It became clear why this mass worship of conformity dominates our culture. It's not because it spreads light and joy and peace across the globe, it's because our society is built on consumption. And consumerism will only thrive if you can convince enough people that they're lacking in some way, and that what they really need is the latest product/outfit/look to be "normal". That's it. We're sold this lie so that we'll keep buying crap that we don't need. So that we'll continue to attempt to attain "normality" through purchases and surgeries and upgrades and iShit. Incessant advertising gnaws away at our self-worth and then generously steps in to fill the gap. Again and again. But this empty cycle of acquisition and obsessing about trivialities just leads to debt, unhappiness, and a deep dissatisfaction with our lives and bodies. It is a culture that is fundamentally at odds with the fact that difference and disability are a natural, normal part of life.
When I stopped pursuing someone else's idea of normality, I began to enjoy life again and my priorities changed. Instead of looking inwards and fretting about my numerous imperfections, I felt my perspective broaden. It became patently clear that I was ridiculously, extraordinarily lucky. A quick look outside my own tiny world was enough to make me feel guilty at my own indulgence. I'd wasted years worrying about the way I walked or talked, while millions of other humans lived in war, poverty, without clean water or food or shelter.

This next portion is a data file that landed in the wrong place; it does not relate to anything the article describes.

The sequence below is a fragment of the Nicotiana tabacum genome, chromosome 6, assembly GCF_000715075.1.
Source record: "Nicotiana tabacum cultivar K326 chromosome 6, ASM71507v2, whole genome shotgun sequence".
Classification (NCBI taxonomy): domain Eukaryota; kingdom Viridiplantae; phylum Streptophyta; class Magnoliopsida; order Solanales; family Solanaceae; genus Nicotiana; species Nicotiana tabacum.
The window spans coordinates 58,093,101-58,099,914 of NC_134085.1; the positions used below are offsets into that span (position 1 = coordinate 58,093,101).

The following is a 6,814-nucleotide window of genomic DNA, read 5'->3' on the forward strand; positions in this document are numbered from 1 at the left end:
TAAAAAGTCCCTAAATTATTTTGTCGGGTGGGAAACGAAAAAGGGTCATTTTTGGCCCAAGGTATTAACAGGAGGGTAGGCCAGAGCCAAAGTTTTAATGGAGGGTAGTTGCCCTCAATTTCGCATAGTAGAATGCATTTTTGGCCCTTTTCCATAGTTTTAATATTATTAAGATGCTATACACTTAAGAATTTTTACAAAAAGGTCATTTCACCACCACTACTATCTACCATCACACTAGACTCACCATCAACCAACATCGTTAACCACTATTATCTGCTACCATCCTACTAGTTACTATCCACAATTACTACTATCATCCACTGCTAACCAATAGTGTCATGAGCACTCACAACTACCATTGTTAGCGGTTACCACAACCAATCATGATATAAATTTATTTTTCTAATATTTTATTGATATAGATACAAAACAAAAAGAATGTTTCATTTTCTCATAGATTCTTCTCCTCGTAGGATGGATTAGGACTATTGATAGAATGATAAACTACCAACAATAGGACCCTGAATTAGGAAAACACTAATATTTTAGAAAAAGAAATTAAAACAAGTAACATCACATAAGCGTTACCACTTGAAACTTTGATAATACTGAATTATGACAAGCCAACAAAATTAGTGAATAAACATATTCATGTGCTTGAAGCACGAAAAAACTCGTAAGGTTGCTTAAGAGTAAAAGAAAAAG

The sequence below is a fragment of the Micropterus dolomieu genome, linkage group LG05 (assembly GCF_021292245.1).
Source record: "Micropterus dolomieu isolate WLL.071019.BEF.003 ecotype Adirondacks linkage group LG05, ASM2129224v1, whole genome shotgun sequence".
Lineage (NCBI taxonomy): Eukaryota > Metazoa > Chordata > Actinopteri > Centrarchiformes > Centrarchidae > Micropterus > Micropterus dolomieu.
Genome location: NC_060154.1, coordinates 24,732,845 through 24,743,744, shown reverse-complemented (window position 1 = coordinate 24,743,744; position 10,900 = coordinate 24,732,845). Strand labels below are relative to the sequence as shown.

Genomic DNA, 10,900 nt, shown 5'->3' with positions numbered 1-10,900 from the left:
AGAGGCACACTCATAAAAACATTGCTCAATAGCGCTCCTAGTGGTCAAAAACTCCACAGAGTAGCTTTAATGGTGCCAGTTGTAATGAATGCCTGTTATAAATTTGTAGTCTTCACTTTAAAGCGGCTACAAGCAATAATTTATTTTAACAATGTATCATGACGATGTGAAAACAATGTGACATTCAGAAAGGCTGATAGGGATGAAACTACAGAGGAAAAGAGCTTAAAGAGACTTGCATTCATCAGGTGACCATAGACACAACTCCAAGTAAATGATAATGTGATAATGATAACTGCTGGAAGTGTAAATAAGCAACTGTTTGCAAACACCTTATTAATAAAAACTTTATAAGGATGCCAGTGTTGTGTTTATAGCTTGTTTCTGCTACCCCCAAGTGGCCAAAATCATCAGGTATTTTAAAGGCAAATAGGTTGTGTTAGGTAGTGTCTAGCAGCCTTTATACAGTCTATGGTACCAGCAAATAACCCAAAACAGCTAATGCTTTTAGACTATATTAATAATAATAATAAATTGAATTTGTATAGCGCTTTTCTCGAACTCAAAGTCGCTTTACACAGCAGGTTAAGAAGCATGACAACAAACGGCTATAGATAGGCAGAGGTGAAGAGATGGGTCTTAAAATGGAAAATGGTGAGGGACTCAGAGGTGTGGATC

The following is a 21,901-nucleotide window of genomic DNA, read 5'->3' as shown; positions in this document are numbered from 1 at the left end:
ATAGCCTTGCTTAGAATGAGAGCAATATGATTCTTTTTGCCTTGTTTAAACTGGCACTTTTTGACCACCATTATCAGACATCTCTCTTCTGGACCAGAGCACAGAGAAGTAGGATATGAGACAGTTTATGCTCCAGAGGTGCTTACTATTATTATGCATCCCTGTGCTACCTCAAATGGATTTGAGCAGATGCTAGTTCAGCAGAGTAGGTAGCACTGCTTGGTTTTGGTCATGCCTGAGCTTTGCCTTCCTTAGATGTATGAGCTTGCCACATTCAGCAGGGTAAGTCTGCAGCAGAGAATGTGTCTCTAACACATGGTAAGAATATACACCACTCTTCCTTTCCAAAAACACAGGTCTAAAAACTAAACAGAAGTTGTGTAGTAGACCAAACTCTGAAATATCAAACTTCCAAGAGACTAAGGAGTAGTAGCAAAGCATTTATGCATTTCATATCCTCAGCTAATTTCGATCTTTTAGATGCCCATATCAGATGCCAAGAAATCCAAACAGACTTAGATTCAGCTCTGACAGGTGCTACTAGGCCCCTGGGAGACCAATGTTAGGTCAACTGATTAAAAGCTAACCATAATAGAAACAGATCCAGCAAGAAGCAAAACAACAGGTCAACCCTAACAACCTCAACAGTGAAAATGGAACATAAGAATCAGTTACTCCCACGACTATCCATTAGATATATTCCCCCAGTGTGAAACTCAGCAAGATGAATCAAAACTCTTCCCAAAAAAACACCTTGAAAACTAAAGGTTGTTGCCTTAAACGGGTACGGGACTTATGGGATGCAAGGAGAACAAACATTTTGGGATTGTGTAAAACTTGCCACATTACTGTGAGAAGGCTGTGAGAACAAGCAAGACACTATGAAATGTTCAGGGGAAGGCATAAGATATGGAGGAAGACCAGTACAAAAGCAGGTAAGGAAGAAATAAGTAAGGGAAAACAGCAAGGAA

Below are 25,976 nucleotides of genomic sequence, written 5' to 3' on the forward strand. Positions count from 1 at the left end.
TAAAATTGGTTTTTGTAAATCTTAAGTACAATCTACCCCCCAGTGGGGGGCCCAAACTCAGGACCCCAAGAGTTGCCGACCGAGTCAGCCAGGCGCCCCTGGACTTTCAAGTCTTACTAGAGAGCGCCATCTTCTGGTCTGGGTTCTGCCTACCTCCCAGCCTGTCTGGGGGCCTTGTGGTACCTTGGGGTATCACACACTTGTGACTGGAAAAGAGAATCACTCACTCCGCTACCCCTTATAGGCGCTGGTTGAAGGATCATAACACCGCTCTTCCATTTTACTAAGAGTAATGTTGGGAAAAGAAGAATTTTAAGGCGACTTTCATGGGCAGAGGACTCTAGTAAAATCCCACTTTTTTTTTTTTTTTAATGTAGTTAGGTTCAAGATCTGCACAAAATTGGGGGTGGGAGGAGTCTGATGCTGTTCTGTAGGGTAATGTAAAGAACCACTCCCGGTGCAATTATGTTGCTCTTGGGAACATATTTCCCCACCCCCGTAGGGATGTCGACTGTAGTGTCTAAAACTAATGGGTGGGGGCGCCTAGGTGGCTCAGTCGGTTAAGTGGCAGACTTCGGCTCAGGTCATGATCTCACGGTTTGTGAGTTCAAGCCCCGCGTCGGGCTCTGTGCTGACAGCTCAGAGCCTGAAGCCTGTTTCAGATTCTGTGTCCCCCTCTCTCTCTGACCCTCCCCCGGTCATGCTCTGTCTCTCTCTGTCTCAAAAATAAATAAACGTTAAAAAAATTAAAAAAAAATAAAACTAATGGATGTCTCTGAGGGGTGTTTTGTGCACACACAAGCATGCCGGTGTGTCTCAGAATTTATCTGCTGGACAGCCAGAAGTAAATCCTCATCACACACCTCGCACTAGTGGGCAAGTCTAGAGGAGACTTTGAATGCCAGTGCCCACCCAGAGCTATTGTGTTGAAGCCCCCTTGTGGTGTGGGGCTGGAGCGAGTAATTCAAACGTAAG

Closer to home, there were so many people who had grown up without enough love and care and support, who were lonely and unable to trust others or form healthy relationships. These disabilities were invisible but I knew they were far worse than being a bit wobbly. My childhood suddenly seemed more precious than anything else and I felt pangs of guilt for having taken that for granted. Being loved had given me everything I needed, and that, together with my new-found self-acceptance and appreciation for what I had, was all I needed to be happy.